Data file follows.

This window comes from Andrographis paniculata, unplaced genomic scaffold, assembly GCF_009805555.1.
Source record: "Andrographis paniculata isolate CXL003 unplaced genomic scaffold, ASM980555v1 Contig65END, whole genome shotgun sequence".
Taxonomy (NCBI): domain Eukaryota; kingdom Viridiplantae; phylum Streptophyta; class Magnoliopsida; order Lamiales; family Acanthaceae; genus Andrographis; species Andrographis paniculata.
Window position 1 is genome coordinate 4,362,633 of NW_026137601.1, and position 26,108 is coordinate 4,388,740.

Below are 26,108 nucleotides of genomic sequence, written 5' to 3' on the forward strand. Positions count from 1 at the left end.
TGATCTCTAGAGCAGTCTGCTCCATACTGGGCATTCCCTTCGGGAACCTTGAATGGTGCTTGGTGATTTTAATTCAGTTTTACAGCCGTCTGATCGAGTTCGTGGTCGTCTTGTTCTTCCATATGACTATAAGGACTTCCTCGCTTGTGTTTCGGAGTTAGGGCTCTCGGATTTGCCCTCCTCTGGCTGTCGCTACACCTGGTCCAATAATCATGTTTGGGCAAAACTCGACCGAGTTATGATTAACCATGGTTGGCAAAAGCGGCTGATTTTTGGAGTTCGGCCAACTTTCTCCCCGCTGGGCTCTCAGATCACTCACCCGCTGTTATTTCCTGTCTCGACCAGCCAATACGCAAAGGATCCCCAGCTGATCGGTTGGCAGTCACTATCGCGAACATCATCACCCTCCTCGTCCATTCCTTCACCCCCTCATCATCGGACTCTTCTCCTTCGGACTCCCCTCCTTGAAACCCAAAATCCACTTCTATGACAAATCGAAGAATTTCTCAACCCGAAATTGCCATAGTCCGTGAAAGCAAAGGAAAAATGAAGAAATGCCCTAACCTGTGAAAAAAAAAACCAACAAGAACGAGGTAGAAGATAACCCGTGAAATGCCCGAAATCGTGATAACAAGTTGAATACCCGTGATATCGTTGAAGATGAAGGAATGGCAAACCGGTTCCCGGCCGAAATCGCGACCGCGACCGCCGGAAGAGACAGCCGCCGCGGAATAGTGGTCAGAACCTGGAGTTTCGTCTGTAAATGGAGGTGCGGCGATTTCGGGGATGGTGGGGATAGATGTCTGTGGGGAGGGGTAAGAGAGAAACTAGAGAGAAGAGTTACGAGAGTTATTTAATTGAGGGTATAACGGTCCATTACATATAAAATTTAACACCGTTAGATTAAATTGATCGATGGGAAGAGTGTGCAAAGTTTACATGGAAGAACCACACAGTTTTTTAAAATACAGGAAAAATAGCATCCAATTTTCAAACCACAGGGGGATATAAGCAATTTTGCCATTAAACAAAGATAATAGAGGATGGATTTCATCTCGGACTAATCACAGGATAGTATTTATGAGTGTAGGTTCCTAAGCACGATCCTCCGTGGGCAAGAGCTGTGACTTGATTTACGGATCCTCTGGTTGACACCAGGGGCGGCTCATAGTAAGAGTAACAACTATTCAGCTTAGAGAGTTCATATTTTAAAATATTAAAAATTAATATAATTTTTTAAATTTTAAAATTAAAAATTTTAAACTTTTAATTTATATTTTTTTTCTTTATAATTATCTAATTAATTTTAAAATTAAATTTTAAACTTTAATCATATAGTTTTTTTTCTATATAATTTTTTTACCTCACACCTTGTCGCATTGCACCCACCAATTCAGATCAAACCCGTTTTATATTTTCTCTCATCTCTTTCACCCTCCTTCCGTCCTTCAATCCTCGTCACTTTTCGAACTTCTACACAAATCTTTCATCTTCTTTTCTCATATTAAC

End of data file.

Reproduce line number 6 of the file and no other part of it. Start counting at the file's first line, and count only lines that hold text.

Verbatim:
TGATCTCTAGAGCAGTCTGCTCCATACTGGGCATTCCCTTCGGGAACCTTGAATGGTGCTTGGTGATTTTAATTCAGTTTTACAGCCGTCTGATCGAGTTCGTGGTCGTCTTGTTCTTCCATATGACTATAAGGACTTCCTCGCTTGTGTTTCGGAGTTAGGGCTCTCGGATTTGCCCTCCTCTGGCTGTCGCTACACCTGGTCCAATAATCATGTTTGGGCAAAACTCGACCGAGTTATGATTAACCATGGTTGGCAAAAGCGGCTGATTTTTGGAGTTCGGCCAACTTTCTCCCCGCTGGGCTCTCAGATCACTCACCCGCTGTTATTTCCTGTCTCGACCAGCCAATACGCAAAGGATCCCCAGCTGATCGGTTGGCAGTCACTATCGCGAACATCATCACCCTCCTCGTCCATTCCTTCACCCCCTCATCATCGGACTCTTCTCCTTCGGACTCCCCTCCTTGAAACCCAAAATCCACTTCTATGACAAATCGAAGAATTTCTCAACCCGAAATTGCCATAGTCCGTGAAAGCAAAGGAAAAATGAAGAAATGCCCTAACCTGTGAAAAAAAAAACCAACAAGAACGAGGTAGAAGATAACCCGTGAAATGCCCGAAATCGTGATAACAAGTTGAATACCCGTGATATCGTTGAAGATGAAGGAATGGCAAACCGGTTCCCGGCCGAAATCGCGACCGCGACCGCCGGAAGAGACAGCCGCCGCGGAATAGTGGTCAGAACCTGGAGTTTCGTCTGTAAATGGAGGTGCGGCGATTTCGGGGATGGTGGGGATAGATGTCTGTGGGGAGGGGTAAGAGAGAAACTAGAGAGAAGAGTTACGAGAGTTATTTAATTGAGGGTATAACGGTCCATTACATATAAAATTTAACACCGTTAGATTAAATTGATCGATGGGAAGAGTGTGCAAAGTTTACATGGAAGAACCACACAGTTTTTTAAAATACAGGAAAAATAGCATCCAATTTTCAAACCACAGGGGGATATAAGCAATTTTGCCATTAAACAAAGATAATAGAGGATGGATTTCATCTCGGACTAATCACAGGATAGTATTTATGAGTGTAGGTTCCTAAGCACGATCCTCCGTGGGCAAGAGCTGTGACTTGATTTACGGATCCTCTGGTTGACACCAGGGGCGGCTCATAGTAAGAGTAACAACTATTCAGCTTAGAGAGTTCATATTTTAAAATATTAAAAATTAATATAATTTTTTAAATTTTAAAATTAAAAATTTTAAACTTTTAATTTATATTTTTTTTCTTTATAATTATCTAATTAATTTTAAAATTAAATTTTAAACTTTAATCATATAGTTTTTTTTCTATATAATTTTTTTACCTCACACCTTGTCGCATTGCACCCACCAATTCAGATCAAACCCGTTTTATATTTTCTCTCATCTCTTTCACCCTCCTTCCGTCCTTCAATCCTCGTCACTTTTCGAACTTCTACACAAATCTTTCATCTTCTTTTCTCATATTAAC